05/04/2021

Drift & Drift Velocity

  • The directed motion of the charge carriers ( electrons + holes ) in the semiconductor done mainly by ( 1 ) Charge drift ( flow ) under the influence of electric field ( 2 ) Charge drift from high charge density to low charge density

No electric field

  • When electric field is not applied to the semiconductor material at a temperature above 0 oK, the electrons as well as holes move randomly and collide with each other and other fixed ions within the crystal. 
  • The net velocity of the charge carriers in any direction is equal to zero therefore no current flows through the crystal.

Electric field applied

  • When electric field applied to the semiconductor, the charge carriers moves in directed motion. 
  • This will result in net velocity of charge carriers is called as drift velocity in the direction of applied field. 
  • The electrons and holes move in the opposite direction but both produce current in the same direction due to their opposite charges.
  • The drift velocity is directly proportional to the electric field E. The proportionally is called as mobility ( µ )

       v α E

       v = µ E    ……. ( 1 )

       Where v = drift velocity ( meter / second )

                  E = Electric field ( voltage / meter )

                  µ = Mobility ( meter2 / voltage – second )

Current density due to charge carriers

( 1 ) Current density due to electron drift

 Je = e µe n E

 Where

       µe = Electron Mobility

       E = Electric field

       n = Electrons

( 2 ) Current density due to hole drift

 Jh = e µh p E

 Where

       µh = Hole Mobility

       E= Electric field

       p = Holes

Total current density due to electrons and holes carriers

J = Je + Jh

  = e µe n E + e µh p E

  = eE ( µe n + µh p )

Drift Velocity

  • It is defined as the average velocity attained by the charge particles due to applied electric field.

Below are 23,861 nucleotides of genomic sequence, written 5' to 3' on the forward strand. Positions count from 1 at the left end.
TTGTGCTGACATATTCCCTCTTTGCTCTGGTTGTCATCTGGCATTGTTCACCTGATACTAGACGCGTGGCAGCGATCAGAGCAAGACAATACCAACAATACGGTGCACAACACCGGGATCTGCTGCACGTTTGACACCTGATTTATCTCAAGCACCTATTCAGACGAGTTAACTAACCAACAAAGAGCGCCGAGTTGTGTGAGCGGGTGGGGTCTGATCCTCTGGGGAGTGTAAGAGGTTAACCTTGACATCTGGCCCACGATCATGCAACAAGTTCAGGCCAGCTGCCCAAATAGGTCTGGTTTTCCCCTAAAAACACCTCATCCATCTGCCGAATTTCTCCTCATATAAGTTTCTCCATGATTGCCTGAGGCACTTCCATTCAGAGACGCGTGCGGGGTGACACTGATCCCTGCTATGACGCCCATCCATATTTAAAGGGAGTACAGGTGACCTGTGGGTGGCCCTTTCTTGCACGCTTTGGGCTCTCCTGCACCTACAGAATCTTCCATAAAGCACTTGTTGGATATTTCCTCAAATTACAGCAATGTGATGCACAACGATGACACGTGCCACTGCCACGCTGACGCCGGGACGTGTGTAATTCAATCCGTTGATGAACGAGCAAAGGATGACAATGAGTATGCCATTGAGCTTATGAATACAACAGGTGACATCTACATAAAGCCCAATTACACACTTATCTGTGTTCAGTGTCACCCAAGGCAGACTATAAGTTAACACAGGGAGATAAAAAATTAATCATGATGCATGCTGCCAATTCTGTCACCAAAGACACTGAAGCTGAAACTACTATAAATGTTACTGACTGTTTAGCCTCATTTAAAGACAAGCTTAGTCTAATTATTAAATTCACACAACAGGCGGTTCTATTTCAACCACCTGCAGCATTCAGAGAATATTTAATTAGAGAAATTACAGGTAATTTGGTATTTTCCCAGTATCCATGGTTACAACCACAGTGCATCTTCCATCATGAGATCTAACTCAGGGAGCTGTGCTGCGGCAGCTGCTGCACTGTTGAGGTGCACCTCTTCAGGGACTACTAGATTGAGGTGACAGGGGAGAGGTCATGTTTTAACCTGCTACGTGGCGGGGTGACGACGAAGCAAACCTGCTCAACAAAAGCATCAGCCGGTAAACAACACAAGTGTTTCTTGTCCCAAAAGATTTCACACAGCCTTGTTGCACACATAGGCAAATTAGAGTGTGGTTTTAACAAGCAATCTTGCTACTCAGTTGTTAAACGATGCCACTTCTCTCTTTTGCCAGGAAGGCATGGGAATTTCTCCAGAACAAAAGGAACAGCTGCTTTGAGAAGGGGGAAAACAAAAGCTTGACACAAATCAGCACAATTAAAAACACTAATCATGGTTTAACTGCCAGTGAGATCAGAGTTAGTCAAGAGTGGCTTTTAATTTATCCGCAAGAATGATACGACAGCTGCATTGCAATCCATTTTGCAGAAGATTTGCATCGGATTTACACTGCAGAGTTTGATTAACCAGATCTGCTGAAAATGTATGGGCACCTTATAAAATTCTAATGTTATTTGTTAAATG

I = envA  …… ( 2 )

Where

      e = Electron charge ( Coloumb )

      v = Electron drift velocity ( meter / second )

     A = Cross section area of conductor

      n = Number of free electrons per unit volume of conductor

            ( /meter3 )

from equation ( 1 ) and ( 2 )

I = enA ( µ E )

Where

      E = Electric field ( voltage / meter = V / L )

Therefore I = enAµ ( V / L )

          V / I = ( 1 / neµ ) L / a

               R = ( 1 / neµ ) L / a

Compare this equation with R = ρL / a

⸫ Resistivity ρ = ( 1 / neµ ) ohm – meter

   Conductivity σ = neµ  ( 1 / ohm – meter )

Finally


Drift velocity v α E

                       v = µ E

Current density due to holes and electrons

J = eE ( µe n + µh p )

Where

µe = Electron Mobility

µh = Hole Mobility

n = Number of electrons

P = Number of holes

E = Electric field per meter

e = Electric charge


Drift Velocity v = I / enA

Where

e = Electron charge ( Coulomb )

v = Electron drift velocity ( meter / second )

A = Cross section area of conductor

n = Number of free electrons per unit volume of conductor ( /meter3 )


Resistivity ρ = ( 1 / neµ ) ohm – meter

Conductivity σ = neµ  ( 1 / ohm – meter )


 

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